This year, the International Development Conference will highlight the theoretical development studies and policy research that play a predominant role in shaping development projects. When concrete, tangible policies and projects are implemented, theory and practice often fail to coincide. Development solutions and initiatives, as well as daily livelihood decisions, executed by an array of actors - from large development players to individual households - affect the lives of citizens and underdeveloped areas throughout the world. As such, critical reflections on ongoing development efforts, common consumption decisions and ingrained aspects of the world economy highlight that, while considerable victories have been attained to achieve a more just, prosperous and equitable world, attempts at reforms and aids are not without their drawbacks. 

The controversy surrounding the involvement of religious aid organizations may politicize and undermine efforts to eliminate poverty and obtain relief. Attempts to regulate small scale gold mining, while environmentally necessary, may fail to address the dilemma of gold demand in shaping the persistence of artisans gold mining. Efforts to democratize and increase the transparency of the international trade regime may succeed in incorporating sustainability as a core principal of global commerce, but tedious institutional reform may not reflect the urgency of climate change. Alongside the IDC 2017’s thematic discussions, which will explore these and more concrete development efforts through a critical lens, the conference will also host a selection of Canadian NGOs, businesses, and student researchers to showcase the diversity and innovation of new ideas and efforts shaping the development sectors today. 


Saturday, February 11 • 15:45 - 17:45
Saviour Complex: Navigating Religion's Messy History and Current Role in Development

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Religious institutions have a messy and complicated history in development. Today, many development practitioners and institutions continue to be based in religion - but not without tension.  Churches, mosques and other religious institutions are often the best positioned to know a community’s needs and respond accordingly. Local religious groups have the respect and recognition in the community that other development organizations spend years and even decades trying to achieve. Yet religious development organizations can also find themselves in a difficult tension between development and religion when the two seem to be in opposition, causing many to throw religion out of development practice indefinitely. Where does religion sit within the field of development? When does it act as a barrier, when is it the only open door to lifting people out of poverty, and how do development practitioners navigate between the two?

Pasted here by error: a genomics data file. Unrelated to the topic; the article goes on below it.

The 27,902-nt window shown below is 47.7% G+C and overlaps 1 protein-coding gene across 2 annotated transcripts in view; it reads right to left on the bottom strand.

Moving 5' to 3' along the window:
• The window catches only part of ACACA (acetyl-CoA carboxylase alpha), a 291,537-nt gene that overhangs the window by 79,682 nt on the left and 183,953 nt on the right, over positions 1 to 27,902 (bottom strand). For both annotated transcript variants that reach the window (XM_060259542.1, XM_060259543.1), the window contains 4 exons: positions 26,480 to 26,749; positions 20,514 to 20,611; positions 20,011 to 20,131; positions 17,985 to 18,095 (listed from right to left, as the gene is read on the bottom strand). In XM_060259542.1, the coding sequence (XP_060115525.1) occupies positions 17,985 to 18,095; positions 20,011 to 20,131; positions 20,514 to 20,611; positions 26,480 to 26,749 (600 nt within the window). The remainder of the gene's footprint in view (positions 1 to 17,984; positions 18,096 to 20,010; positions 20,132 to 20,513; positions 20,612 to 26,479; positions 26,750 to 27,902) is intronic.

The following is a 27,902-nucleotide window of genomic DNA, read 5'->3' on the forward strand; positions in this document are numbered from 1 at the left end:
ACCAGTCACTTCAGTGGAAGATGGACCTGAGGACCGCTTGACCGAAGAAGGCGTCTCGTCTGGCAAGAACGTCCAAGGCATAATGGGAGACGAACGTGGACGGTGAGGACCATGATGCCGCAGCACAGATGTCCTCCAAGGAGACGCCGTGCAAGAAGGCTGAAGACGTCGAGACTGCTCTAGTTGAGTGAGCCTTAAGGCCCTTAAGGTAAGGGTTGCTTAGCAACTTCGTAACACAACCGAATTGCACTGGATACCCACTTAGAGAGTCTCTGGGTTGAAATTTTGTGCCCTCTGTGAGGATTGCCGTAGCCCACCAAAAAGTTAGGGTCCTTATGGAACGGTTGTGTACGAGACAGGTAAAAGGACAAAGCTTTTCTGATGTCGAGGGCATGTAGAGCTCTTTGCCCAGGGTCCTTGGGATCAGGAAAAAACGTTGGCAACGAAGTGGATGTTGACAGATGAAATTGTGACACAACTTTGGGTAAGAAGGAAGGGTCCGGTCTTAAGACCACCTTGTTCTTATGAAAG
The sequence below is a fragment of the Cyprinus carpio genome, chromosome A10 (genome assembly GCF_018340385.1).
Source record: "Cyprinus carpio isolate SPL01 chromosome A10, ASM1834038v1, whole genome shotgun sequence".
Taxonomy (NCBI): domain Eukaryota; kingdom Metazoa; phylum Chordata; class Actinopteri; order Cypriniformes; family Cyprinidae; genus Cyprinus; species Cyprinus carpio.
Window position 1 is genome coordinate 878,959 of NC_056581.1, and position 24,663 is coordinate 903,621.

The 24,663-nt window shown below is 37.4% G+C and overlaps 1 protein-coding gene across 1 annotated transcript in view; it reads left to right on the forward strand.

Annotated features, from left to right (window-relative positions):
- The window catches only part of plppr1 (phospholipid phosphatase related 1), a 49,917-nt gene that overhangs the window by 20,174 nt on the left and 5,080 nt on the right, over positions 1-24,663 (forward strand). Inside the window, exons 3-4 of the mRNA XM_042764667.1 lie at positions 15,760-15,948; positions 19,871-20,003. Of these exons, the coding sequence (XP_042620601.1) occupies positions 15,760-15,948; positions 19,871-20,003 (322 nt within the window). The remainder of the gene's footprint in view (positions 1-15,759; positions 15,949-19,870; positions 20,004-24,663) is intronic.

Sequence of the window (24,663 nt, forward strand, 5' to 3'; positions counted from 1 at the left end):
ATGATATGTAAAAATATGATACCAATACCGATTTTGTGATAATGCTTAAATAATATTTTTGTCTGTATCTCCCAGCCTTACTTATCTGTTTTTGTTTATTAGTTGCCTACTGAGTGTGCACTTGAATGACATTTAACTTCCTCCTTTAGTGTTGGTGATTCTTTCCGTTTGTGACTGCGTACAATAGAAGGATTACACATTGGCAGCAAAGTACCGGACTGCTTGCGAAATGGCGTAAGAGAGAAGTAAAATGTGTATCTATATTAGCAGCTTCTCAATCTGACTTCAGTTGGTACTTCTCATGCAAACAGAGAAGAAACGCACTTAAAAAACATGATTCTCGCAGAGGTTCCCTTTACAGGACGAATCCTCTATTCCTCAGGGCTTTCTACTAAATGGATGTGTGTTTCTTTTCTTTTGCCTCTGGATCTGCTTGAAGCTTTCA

Director, Centre for Critical Development Studies | Associate Professor, University of TorontoPaul Kingston is interested in the politics and power that underpin the dynamics of development and/or underdevelopment. He approaches this from the discipline of political science but with... Read More →



Director of Programs, International Development and Relief Foundation


Program Coordinator, Master of Theological Studies in Development | Professor, Wycliffe CollegeDavid has been teaching courses at Wycliffe College since 2009, and is Director of the Urban and International Development program. He is also senior partner at Kabisa International and... Read More →


Katherine Marshall is a senior fellow at the Berkley Center for Religion, Peace, and World Affairs, where she leads the Center's program on Religion and Global Development, and Professor of the Practice of Development, Conflict, and Religion at Georgetown University. After a long... Read More →


Country Director, Compassion Guatemala

Saturday February 11, 2017 15:45 - 17:45
MW 140

Attendees (7)